Search Results for "no law"
Share March 17, 2012's comic on:
Boss: Our company opposes passage of the new internet law because it would be bad for our business. But that sounds selfish, so we'll issue a press release saying the new law would impinge freedom of speech. Alice: So... we're selfish liars? Boss: You can't get more free than that!
Share July 17, 1992's comic on:
Dilbert says to the garbage man, "I've been miserable since I made my fortune in the stock market . . ." The garbage man replies, "It's the 'Law of Found Money.' Nature won't allow us to keep money we find on the ground or win by chance. Don't resist; let your intuition guide you." Dilbert stands in a computer retail store writing a check. He asks the salesclerk, "This comes with a color monitor, right?" The salesperson stands in front of a supercomputer labeled, "Gray 9. Only $10,000,000."
Share October 12, 1992's comic on:
Dilbert and Dogbert walk outdoors. Dilbert says, "Somewhere out there is the woman who is perfect for me." They sit down and Dilbert continues, "But how will I recognize her? How will I know she's the one?" The caption says, "Meanwhile, somewhere 'out there' . . ." A woman who looks like Dilbert says to her cat, "Okay, I agree that it SEEMS like cats own people, but it's not actually the law."
Share July 21, 1993's comic on:
Dogbert stands on a chair across from the Boss's desk. Dogbert says, "I'm from the law firm of Dogbert, Dogbert and Dogbert. I'm suing you for draining the life force out of your employees." Dogbert holds a rag and says, "After being drained of life, employees are forced to leave the company. The lucky ones get jobs as rags for a car wash, like Joey Pishkin here." The Boss blows his nose on a rag. Dogbert says to the rag he's holding, "What Joey? That's Marge from accounting???"
Share December 30, 1993's comic on:
Dogbert stands on a desk chair. Dogbert tells Dilbert, "I can't decide if it would be better to conquer the world by building an army or starting a religion." Dilbert asks, "Which one would have the least loss of life?" Dogbert replies, "That's what I'm trying to calculate on this spreadsheet." Dilbert asks, "Why are you counting law students as two-tenths of a person?" Dogbert replies, "It doesn't drop to zero until they pass the bar."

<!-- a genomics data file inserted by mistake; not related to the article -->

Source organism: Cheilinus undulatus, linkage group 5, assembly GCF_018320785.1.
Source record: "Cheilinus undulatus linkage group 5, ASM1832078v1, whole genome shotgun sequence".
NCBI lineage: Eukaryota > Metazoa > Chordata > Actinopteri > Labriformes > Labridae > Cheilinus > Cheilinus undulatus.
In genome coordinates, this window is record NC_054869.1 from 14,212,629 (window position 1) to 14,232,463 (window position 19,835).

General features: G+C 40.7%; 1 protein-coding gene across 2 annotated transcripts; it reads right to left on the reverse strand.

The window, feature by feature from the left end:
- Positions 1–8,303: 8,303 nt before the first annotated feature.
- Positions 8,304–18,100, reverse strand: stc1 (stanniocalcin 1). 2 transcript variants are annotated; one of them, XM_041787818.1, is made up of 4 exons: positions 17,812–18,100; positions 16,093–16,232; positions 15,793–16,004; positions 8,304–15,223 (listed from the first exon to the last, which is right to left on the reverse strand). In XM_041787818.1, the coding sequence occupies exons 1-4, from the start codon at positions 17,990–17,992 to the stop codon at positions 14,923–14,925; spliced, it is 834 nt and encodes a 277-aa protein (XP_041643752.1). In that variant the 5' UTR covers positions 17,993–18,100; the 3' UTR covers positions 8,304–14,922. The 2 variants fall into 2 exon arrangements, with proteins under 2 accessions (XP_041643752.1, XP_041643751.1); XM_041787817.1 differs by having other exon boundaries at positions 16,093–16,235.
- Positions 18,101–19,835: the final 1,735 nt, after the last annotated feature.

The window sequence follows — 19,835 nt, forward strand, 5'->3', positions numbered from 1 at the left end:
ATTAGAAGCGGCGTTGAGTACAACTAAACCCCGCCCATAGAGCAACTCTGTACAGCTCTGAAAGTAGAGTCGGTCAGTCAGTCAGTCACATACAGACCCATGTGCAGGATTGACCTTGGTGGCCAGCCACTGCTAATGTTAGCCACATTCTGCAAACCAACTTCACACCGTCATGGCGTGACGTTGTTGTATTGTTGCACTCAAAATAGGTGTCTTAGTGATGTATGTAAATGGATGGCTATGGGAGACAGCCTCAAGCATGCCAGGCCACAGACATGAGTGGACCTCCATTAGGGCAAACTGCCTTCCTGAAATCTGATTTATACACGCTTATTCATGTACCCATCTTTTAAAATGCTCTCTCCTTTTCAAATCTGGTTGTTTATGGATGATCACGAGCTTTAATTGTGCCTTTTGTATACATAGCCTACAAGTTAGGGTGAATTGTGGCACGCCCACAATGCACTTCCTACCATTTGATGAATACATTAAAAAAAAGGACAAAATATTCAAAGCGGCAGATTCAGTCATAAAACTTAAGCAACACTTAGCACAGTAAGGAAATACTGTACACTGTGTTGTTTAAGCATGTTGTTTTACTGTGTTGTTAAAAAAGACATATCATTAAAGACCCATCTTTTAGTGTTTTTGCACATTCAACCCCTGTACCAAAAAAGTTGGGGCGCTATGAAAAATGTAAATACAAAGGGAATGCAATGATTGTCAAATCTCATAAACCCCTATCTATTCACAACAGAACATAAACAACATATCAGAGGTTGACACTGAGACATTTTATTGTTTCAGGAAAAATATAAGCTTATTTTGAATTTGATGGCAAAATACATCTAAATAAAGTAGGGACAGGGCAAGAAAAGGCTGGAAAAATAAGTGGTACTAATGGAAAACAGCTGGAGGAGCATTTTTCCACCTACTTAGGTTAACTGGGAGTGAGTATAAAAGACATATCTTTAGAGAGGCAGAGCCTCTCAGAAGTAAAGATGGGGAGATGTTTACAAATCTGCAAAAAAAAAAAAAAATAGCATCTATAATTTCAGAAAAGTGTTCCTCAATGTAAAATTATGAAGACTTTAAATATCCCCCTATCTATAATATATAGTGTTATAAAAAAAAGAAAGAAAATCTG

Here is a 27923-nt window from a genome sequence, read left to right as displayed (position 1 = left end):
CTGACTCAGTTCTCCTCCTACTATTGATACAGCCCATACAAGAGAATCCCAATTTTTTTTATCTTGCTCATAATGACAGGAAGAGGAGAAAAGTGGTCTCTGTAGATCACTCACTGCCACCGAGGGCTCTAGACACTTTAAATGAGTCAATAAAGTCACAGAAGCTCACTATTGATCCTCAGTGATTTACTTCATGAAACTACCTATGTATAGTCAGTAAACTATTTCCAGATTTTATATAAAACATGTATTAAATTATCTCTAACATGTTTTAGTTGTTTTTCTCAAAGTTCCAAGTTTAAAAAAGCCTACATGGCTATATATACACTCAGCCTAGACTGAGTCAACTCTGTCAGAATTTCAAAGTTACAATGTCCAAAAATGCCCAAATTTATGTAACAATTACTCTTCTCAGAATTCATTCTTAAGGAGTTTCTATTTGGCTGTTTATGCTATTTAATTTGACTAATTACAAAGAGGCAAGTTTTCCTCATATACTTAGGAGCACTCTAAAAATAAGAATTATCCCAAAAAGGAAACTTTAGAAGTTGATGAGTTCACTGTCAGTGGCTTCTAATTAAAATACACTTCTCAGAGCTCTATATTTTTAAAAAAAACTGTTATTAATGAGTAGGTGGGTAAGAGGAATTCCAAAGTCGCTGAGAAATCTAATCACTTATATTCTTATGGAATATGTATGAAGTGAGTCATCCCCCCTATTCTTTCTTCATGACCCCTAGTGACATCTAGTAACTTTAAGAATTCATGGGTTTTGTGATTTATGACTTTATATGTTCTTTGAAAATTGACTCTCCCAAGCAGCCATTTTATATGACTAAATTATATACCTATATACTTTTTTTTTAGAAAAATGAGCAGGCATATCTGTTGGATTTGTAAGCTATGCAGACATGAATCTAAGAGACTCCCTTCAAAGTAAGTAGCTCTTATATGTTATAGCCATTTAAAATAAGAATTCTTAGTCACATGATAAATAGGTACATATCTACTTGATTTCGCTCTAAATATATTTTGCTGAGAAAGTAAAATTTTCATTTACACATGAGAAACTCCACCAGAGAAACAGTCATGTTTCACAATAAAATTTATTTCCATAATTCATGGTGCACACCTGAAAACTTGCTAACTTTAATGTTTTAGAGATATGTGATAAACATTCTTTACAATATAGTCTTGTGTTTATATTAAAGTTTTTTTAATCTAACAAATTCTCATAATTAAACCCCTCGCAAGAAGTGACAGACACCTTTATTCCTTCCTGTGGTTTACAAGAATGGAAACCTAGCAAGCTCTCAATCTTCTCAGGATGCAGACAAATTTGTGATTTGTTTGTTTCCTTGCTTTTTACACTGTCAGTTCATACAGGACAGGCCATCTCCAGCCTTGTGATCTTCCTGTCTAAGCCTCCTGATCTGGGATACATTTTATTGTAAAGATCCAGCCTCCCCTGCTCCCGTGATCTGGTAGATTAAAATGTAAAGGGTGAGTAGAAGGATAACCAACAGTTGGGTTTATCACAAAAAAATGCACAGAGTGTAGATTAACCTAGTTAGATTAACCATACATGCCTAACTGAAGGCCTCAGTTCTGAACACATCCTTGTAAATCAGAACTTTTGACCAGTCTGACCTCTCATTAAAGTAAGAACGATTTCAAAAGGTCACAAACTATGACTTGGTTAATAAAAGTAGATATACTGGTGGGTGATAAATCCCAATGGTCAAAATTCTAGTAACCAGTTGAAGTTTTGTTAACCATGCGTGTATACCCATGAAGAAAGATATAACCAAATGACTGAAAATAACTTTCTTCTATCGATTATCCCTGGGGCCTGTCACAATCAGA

Share July 15, 1997's comic on:
Alice approaches the Boss at his desk with a paper in her hands. She says, "I've prepared your pointless presentation for the trade show." She continues, "It's got the ususal time-wasting filler: A graphic of Moore's Law, a "Netscape" comparison, and ironically..." "...it ends with an impassioned reminder to think in new ways, " Alice finishes. The Boss comments, "Maybe I should give out some awards, too."
Share February 07, 1993's comic on:
Dogbert sits on the hassock watching television. A newscaster says, "The budget for education was cut ten million dollars." Dogbert thinks, "Is that a big percentage? Does it make any difference?" The reporter says, "Congress considered a music safety law after studies showed a ten percent increase in piano-related deaths." Dogbert wonders, "How does that compare to other health risks? Should I be concerned?" The newscaster continues, "Lawmakers debated a bill to lower capital gains tax rates . . ." Dogbert thinks, "What do most economists think? Would it stimulate the economy much? Should I care?" The newscaster continues, "A new poll show that many voters have strong opinions on these issues despite the fact that we provide no useful contextual data." Dogbert walks away with his ears standing up. He thinks, "I've got to stop watching scary shows right before bedtime."
Share April 29, 1998's comic on:
Dogbert and The Boss sitting at table. Dogbert passes a memo to The Boss and says, "Although your company is very profitable, I wouldn't be much of a consultant if I didn't recommend changes." The Boss views the recommendations and says, "You recommend jailing our ombudsman and declaring martial law ... makes sense." The Boss asks Dogbert, "Then could I shoot employees who make personal phone calls?" Dogbert replies, "It's okay with me."
Share July 24, 1994's comic on:
Tags #downtrodden cubicle workers, #form union, #working conditions, #salaried workers, #against law, #no overtime, #no security, #spines, #demand bigger cucbilce, #union dues, #long hours, #strap on spines
"Hear me, all downtrodden cubicle workers!" "I have come to form a union to improve your working conditions!" "We can't join a union. We're salaried." "I think it's against the law, or something." "You've got long hours, no overtime, shrinking benefits and no job security. You must act now!" "You're confusing us with people who have spines." "Don't worry, I brought strap-on porta-spines for everybody." "I demand a bigger cubicle!" "Nobody will take advantage of us ever again!" "Now, let's talk about union dues." "Fair enough."
Share November 19, 2001's comic on:
The Boss says to Dilbert, "Dilbert, you're going to Elbonia to shut down our Elbonian mud delivery business." The Boss continues, "Meanwhile, I'll tell our stockholders that we expect the mud delivery business to make huge profits." Dilbert says, "Um... is this illegal?" The Boss replies, "There's no law against optimism! I checked."